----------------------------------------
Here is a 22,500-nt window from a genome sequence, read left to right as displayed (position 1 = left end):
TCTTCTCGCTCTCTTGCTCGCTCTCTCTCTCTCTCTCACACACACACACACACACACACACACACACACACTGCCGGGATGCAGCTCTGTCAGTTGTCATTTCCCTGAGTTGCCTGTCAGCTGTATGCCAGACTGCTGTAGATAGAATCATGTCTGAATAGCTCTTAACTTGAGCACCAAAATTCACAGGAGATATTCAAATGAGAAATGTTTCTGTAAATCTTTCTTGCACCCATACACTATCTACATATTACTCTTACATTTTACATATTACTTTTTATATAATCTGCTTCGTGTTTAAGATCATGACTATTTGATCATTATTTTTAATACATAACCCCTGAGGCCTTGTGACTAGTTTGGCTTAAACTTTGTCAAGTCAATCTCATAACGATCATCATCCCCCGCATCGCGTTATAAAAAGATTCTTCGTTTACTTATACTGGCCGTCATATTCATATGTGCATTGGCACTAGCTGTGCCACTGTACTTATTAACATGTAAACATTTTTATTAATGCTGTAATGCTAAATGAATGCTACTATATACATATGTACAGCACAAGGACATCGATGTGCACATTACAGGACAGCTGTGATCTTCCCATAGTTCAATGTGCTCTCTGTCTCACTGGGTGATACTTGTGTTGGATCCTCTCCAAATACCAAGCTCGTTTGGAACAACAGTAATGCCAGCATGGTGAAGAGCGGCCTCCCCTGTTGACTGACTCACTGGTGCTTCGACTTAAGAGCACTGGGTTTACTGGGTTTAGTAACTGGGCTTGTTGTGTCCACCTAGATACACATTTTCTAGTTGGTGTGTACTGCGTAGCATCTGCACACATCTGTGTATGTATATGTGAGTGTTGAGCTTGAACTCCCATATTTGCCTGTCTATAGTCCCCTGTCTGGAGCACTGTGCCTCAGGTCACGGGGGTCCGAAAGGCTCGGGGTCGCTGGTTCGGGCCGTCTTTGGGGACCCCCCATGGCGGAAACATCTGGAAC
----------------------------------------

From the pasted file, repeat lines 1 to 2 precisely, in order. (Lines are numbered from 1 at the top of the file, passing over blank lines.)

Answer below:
Here is a 22,500-nt window from a genome sequence, read left to right as displayed (position 1 = left end):
TCTTCTCGCTCTCTTGCTCGCTCTCTCTCTCTCTCTCACACACACACACACACACACACACACACACACACTGCCGGGATGCAGCTCTGTCAGTTGTCATTTCCCTGAGTTGCCTGTCAGCTGTATGCCAGACTGCTGTAGATAGAATCATGTCTGAATAGCTCTTAACTTGAGCACCAAAATTCACAGGAGATATTCAAATGAGAAATGTTTCTGTAAATCTTTCTTGCACCCATACACTATCTACATATTACTCTTACATTTTACATATTACTTTTTATATAATCTGCTTCGTGTTTAAGATCATGACTATTTGATCATTATTTTTAATACATAACCCCTGAGGCCTTGTGACTAGTTTGGCTTAAACTTTGTCAAGTCAATCTCATAACGATCATCATCCCCCGCATCGCGTTATAAAAAGATTCTTCGTTTACTTATACTGGCCGTCATATTCATATGTGCATTGGCACTAGCTGTGCCACTGTACTTATTAACATGTAAACATTTTTATTAATGCTGTAATGCTAAATGAATGCTACTATATACATATGTACAGCACAAGGACATCGATGTGCACATTACAGGACAGCTGTGATCTTCCCATAGTTCAATGTGCTCTCTGTCTCACTGGGTGATACTTGTGTTGGATCCTCTCCAAATACCAAGCTCGTTTGGAACAACAGTAATGCCAGCATGGTGAAGAGCGGCCTCCCCTGTTGACTGACTCACTGGTGCTTCGACTTAAGAGCACTGGGTTTACTGGGTTTAGTAACTGGGCTTGTTGTGTCCACCTAGATACACATTTTCTAGTTGGTGTGTACTGCGTAGCATCTGCACACATCTGTGTATGTATATGTGAGTGTTGAGCTTGAACTCCCATATTTGCCTGTCTATAGTCCCCTGTCTGGAGCACTGTGCCTCAGGTCACGGGGGTCCGAAAGGCTCGGGGTCGCTGGTTCGGGCCGTCTTTGGGGACCCCCCATGGCGGAAACATCTGGAAC